Watch a slideshow of Barack Obama at Showbox SoDo, Dec. 11, 2007. Photos by Chris Kornelis.
By Brian Harper
Several years ago, a friend from Marseille, France said to me, “Americans are different…they just seem to have this idea that anything is possible. Why is that?”
I couldn’t really sum it up for her then, but I know now. This country has certain characteristics and timeless founding principles that are far less present in the rest of the world. It has been governed, on average, based on center-right principles, consistent with a well-defined and thoughtful constitution; freedom and power are granted to the individual, markets are allowed to make efficient decisions and the government, more than other places, mostly stays out of the way. France, among others, perpetually has stubbornly high unemployment, particularly for the young, as a nasty side effect of having the government inefficiently manage a larger chunk of the pie.
After years of an unpopular war and stubborn administration, the electorate sought something different this year. Not just something different, but the exact opposite. It was commonly, cynically stated that race would be the only reason Obama might not get elected. Fortunately, that was not the case. But race was part of Obama's appeal, and enhanced the contrast between him and the inarticulate, crusty white dude that's been in control for eight years.
This election was less about political philosophy. If anything it was a rejection of a personality and of a governing style, but was it an endorsement of old-school liberal ideology? Obama’s base--the entitled generation-born since 1970, who grew up during the most extended period of relative peace, prosperity and wealth creation in history--didn’t vote for the man with the hope of more unions, high taxes, socialized medicine, and overall bigger government. They voted for the hope of…hope.So the wedding has ended, and of course amidst all the love and hope will be a honeymoon period. But then what can we actually expect? How will Obama and this new liberal majority actually govern? The answer is that we have clues, but for the most part little idea.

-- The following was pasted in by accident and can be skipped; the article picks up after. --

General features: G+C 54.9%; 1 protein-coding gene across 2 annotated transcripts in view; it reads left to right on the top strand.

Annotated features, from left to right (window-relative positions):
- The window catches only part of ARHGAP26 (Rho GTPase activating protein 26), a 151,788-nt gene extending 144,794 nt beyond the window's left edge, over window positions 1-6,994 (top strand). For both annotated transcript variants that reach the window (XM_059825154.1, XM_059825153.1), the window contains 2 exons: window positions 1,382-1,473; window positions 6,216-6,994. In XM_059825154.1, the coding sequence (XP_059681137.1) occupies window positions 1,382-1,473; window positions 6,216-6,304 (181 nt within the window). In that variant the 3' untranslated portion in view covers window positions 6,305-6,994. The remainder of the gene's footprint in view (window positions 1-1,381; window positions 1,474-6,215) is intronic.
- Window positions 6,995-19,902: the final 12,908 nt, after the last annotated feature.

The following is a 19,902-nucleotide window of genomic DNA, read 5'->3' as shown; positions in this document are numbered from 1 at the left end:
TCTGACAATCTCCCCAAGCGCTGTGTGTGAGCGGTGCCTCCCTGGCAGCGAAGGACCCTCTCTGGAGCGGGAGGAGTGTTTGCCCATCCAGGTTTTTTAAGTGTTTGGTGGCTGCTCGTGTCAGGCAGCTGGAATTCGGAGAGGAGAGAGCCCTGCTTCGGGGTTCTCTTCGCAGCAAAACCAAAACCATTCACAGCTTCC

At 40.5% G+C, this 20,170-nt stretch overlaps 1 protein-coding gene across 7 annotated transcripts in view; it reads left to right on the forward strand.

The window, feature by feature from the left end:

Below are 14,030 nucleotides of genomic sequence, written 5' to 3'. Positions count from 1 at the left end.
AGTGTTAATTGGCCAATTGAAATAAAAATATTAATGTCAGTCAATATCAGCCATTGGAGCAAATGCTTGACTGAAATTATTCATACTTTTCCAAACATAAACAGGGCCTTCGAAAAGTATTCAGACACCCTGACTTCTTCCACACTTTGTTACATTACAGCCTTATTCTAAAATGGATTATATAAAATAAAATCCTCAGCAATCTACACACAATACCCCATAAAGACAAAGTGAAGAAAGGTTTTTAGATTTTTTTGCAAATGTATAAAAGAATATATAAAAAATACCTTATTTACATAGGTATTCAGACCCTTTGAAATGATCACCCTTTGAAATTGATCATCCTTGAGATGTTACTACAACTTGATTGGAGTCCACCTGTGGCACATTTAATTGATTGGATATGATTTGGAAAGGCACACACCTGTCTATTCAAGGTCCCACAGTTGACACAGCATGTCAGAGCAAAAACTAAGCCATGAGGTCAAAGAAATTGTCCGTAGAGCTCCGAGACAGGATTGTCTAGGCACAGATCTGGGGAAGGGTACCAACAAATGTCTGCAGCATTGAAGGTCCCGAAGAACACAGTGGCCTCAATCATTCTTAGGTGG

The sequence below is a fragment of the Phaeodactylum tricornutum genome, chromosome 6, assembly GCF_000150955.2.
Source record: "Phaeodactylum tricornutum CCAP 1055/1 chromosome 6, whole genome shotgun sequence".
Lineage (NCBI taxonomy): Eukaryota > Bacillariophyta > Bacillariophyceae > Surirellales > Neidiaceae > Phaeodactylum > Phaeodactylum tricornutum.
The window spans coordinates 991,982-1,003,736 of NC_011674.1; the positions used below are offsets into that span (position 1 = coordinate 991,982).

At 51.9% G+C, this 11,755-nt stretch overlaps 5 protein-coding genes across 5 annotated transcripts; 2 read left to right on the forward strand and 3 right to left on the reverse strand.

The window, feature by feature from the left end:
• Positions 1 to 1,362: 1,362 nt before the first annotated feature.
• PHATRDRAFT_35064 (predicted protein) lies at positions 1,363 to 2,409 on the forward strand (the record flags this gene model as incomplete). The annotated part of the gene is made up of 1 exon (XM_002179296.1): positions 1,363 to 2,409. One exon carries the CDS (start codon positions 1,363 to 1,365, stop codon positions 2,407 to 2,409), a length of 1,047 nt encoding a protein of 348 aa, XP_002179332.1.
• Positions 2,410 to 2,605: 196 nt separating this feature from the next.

The new administration’s agenda will be limited by a large fiscal budget deficit, so it’s reasonable to expect moderation, in the near-future at least, on massive new spending or tax increases. But fiscal constraints won't prevent the Obama-led Washington from passing liberal legislation such as the “employee free choice act”, big labor’s prize, which will strip workers of the right to decide in private, without intimidation, whether they want to join a union.
We live in an increasingly globalized world, and there’s no going back in that area without self-sacrifice. But Obama is hostile to free trade, and is in fact part of the faction holding up the agreement with Colombia, which is only hurting our producers here. I’m hopeful that Paul Krugman, an unabashed liberal but proponent of free-trade, talks some sense into the man.
On the courts. We are beat over the head with Roe vs. Wade. But what of Kelo vs. New London? In the landmark 2005 case, the “liberal moderates” on the supreme court ruled that it is permissible for government to seize private property to reallocate to other private owners so long as it is in the supposed public interest. Interestingly, it was the conservatives on the court who wrote the dissent on the behalf of middle-income homeowners who lost their homes to the highest bidder. This is a slippery slope to go down. Argentina’s courts began such rulings long ago, and last week, amidst a budget crisis, the government announced the seizure of its citizens 401k-equivalents.
Will we see more such “moderate” decisions by a potentially more liberal court?
For Obama’s base, this is by far the country’s sharpest turn to the left of their adult lifetimes. But at this point, they don’t seem to care. I think they will later.
Regardless, Obama is my president, and I’m hopeful that he governs as well as he speaks.